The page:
Opinion / Sports

Could there be Wheelchair Tennis Singles at Wimbledon in 2016?

Men’s Wheelchair Singles world number three Gordon Reid has told The Wee G of his cautious optimism that the Wimbledon championships may play host to a Wheelchair Singles Championships before the 2016 Olympic Games in Rio de Janeiro.

Speaking as part of a feature interview with The Wee G, the Glasgow based British Number One Reid spoke of his discussions with All England Club officials, but tempered the optimism with previous experience over the last 10 years.

“I spoke to one of the board members who said that they are looking to get [Wheelchair singles] in before Rio 2016.

“So that’s quite positive that they are thinking about us, but at the same time I know there are some players who have been around for a while have been trying to fight for a singles tournament and it hasn’t happened yet, so I’m kind of not holding my breath until it happens.”

Video by Mark Simpson

Wheelchair Tennis has been part of the All England Lawn Tennis Championships at Wimbledon since 2002. It is a doubles only event however, where the top three wheelchair doubles teams in the World qualify automatically for four team tournament, with the fourth team chosen by the tournament organisers as a wildcard.

This contrasts to the other three major Grand Slam events in New York, Melbourne and Paris, which each host a singles event featuring eight of the world’s best wheelchair tennis players. The Roland Garros event in Paris was the last of those three events to introduce Wheelchair Singles in 2007, yet 7 years later there is still no prospect of a similar event taking place in London.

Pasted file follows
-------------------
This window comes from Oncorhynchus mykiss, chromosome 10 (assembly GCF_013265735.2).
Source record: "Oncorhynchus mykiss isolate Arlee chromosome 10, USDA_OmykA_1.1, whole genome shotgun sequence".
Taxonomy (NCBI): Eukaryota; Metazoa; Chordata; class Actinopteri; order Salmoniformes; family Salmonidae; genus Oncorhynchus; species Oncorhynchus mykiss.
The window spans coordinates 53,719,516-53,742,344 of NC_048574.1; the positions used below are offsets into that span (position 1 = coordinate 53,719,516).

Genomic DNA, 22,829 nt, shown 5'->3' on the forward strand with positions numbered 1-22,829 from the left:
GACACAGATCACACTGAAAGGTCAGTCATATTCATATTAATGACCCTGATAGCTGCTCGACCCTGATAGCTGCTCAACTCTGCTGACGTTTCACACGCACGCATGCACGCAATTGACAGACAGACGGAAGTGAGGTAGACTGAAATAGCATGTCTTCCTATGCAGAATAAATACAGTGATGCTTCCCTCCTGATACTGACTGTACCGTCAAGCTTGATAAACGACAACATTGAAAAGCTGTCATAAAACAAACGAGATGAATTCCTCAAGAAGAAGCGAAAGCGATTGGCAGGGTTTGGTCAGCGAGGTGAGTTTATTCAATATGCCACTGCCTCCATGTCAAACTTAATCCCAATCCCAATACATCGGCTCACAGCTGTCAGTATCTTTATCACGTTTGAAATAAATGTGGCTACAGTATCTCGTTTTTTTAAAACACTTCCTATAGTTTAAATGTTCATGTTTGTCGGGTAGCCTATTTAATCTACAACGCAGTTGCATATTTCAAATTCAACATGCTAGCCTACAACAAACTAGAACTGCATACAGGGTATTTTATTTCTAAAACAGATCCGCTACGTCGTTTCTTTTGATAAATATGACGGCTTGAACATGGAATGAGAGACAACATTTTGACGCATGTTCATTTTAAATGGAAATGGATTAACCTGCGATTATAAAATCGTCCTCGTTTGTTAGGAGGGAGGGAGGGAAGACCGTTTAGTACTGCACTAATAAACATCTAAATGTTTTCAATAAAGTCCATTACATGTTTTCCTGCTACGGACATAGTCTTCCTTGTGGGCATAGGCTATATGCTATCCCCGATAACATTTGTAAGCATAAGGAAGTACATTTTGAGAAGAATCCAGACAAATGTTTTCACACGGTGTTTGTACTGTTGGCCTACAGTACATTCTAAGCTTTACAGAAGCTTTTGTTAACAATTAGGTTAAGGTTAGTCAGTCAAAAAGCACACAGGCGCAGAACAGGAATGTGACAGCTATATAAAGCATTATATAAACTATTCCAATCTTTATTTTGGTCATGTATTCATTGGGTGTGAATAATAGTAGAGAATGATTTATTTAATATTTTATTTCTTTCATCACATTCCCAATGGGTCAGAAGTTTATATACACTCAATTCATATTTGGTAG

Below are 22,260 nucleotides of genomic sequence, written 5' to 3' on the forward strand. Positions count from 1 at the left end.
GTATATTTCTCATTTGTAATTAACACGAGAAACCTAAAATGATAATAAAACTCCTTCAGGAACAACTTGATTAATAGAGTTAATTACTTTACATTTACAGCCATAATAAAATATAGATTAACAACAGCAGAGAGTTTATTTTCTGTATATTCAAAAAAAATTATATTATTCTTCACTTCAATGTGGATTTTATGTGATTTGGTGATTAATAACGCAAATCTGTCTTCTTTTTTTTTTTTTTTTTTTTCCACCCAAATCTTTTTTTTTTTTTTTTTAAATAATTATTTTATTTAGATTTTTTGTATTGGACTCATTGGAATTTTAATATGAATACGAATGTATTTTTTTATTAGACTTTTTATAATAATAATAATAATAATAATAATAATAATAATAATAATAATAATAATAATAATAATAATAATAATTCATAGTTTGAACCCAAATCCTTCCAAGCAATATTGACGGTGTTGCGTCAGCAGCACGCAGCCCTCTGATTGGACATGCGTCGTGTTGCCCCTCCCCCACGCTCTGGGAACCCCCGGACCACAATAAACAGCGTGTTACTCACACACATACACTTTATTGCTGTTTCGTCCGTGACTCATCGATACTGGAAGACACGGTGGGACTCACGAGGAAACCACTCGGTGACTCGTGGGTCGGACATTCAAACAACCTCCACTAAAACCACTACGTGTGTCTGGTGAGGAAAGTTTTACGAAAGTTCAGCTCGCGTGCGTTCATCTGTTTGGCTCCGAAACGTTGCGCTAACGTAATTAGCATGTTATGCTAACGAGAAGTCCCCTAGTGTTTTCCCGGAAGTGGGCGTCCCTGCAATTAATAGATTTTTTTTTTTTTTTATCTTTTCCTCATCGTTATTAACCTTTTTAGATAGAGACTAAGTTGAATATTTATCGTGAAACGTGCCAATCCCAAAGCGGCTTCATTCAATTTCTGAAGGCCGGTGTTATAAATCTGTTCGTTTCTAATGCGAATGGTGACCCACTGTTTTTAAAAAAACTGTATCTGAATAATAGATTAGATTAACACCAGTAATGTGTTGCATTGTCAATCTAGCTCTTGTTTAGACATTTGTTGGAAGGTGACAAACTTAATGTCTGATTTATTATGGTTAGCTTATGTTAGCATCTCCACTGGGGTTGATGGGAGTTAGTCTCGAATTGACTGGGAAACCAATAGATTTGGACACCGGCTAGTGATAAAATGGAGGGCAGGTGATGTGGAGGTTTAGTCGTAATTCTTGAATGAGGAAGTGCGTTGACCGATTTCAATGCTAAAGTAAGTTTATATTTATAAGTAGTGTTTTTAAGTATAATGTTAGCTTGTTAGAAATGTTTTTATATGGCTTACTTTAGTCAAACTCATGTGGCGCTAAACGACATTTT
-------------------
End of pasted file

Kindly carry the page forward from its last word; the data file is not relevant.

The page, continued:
Photograph from Flickr – Simon & Vicki

The problem for Wimbledon is one of scheduling. Johnny Perkins, spokesman for the All England Lawn Tennis Club that administers the tournaments, explained to The Wee G why the tournament has so far only been able to host doubles tennis on such a limited scale when compared with able bodied competition: “It is a regular item of discussion with the Tennis Foundation, the body which looks after wheelchair tennis in the UK, to look at all the practicalities including the number of courts available in any given year.

“This year for example because of Master Plan construction, we have 17 instead of 19 Championships’ courts available.”

Perkins also highlighted the difficulties of playing in a wheelchair on grass, which contributed to the London 2012 Paralympic tennis tournament being held on the Eton Manor hard court rather than the grass of Wimbledon: “It is recognised however there were inherent problems with playing singles on grass and it was accepted by the players themselves that to play on grass requires more strength and physical effort than on hard courts.”

 

Reid has taken part in the doubles final at Wimbledon twice, but is yet to taste success in the tournament. For the 22 year old from Helensburgh, the focus is on singles for 2014.

His eyes lit up when discussing the experience of playing at Wimbledon: “For me, growing up in Britain as a tennis fan, Wimbledon was the tournament that everybody watches.

“It’s the one that I’ve seen all my childhood heroes playing and winning, so to be able to compete there in singles in front of a home crowd would be pretty cool.

“I’m hoping they might bring that in in the next few years.”

Follow Mark on Twitter @Markyboy89

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